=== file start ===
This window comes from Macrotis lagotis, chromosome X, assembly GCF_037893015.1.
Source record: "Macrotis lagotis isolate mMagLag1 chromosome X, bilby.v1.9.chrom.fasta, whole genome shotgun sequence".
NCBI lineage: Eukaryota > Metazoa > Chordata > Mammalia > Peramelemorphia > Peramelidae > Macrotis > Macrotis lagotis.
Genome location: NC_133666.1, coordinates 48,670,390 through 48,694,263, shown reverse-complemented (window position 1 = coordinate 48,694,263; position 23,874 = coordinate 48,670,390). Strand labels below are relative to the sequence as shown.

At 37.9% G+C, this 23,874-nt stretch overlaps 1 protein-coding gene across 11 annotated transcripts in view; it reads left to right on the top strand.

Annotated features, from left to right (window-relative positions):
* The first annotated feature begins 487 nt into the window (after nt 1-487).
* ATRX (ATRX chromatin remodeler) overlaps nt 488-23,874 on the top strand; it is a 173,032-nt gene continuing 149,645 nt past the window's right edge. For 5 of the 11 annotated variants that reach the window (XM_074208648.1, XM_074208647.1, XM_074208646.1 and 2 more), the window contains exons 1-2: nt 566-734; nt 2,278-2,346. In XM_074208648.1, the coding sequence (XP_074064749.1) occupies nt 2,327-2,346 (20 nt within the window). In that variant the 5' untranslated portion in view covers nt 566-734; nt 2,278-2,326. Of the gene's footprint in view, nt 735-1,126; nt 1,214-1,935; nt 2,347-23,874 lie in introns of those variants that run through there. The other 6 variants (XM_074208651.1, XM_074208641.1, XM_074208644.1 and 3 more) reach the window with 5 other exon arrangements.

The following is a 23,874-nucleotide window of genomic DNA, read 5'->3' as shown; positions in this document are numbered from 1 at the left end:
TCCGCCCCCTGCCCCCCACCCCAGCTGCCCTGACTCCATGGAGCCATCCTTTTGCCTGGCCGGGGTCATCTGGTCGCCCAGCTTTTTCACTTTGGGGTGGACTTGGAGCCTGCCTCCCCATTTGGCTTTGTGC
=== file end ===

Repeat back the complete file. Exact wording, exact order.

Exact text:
This window comes from Macrotis lagotis, chromosome X, assembly GCF_037893015.1.
Source record: "Macrotis lagotis isolate mMagLag1 chromosome X, bilby.v1.9.chrom.fasta, whole genome shotgun sequence".
NCBI lineage: Eukaryota > Metazoa > Chordata > Mammalia > Peramelemorphia > Peramelidae > Macrotis > Macrotis lagotis.
Genome location: NC_133666.1, coordinates 48,670,390 through 48,694,263, shown reverse-complemented (window position 1 = coordinate 48,694,263; position 23,874 = coordinate 48,670,390). Strand labels below are relative to the sequence as shown.

At 37.9% G+C, this 23,874-nt stretch overlaps 1 protein-coding gene across 11 annotated transcripts in view; it reads left to right on the top strand.

Annotated features, from left to right (window-relative positions):
* The first annotated feature begins 487 nt into the window (after nt 1-487).
* ATRX (ATRX chromatin remodeler) overlaps nt 488-23,874 on the top strand; it is a 173,032-nt gene continuing 149,645 nt past the window's right edge. For 5 of the 11 annotated variants that reach the window (XM_074208648.1, XM_074208647.1, XM_074208646.1 and 2 more), the window contains exons 1-2: nt 566-734; nt 2,278-2,346. In XM_074208648.1, the coding sequence (XP_074064749.1) occupies nt 2,327-2,346 (20 nt within the window). In that variant the 5' untranslated portion in view covers nt 566-734; nt 2,278-2,326. Of the gene's footprint in view, nt 735-1,126; nt 1,214-1,935; nt 2,347-23,874 lie in introns of those variants that run through there. The other 6 variants (XM_074208651.1, XM_074208641.1, XM_074208644.1 and 3 more) reach the window with 5 other exon arrangements.

The following is a 23,874-nucleotide window of genomic DNA, read 5'->3' as shown; positions in this document are numbered from 1 at the left end:
TCCGCCCCCTGCCCCCCACCCCAGCTGCCCTGACTCCATGGAGCCATCCTTTTGCCTGGCCGGGGTCATCTGGTCGCCCAGCTTTTTCACTTTGGGGTGGACTTGGAGCCTGCCTCCCCATTTGGCTTTGTGC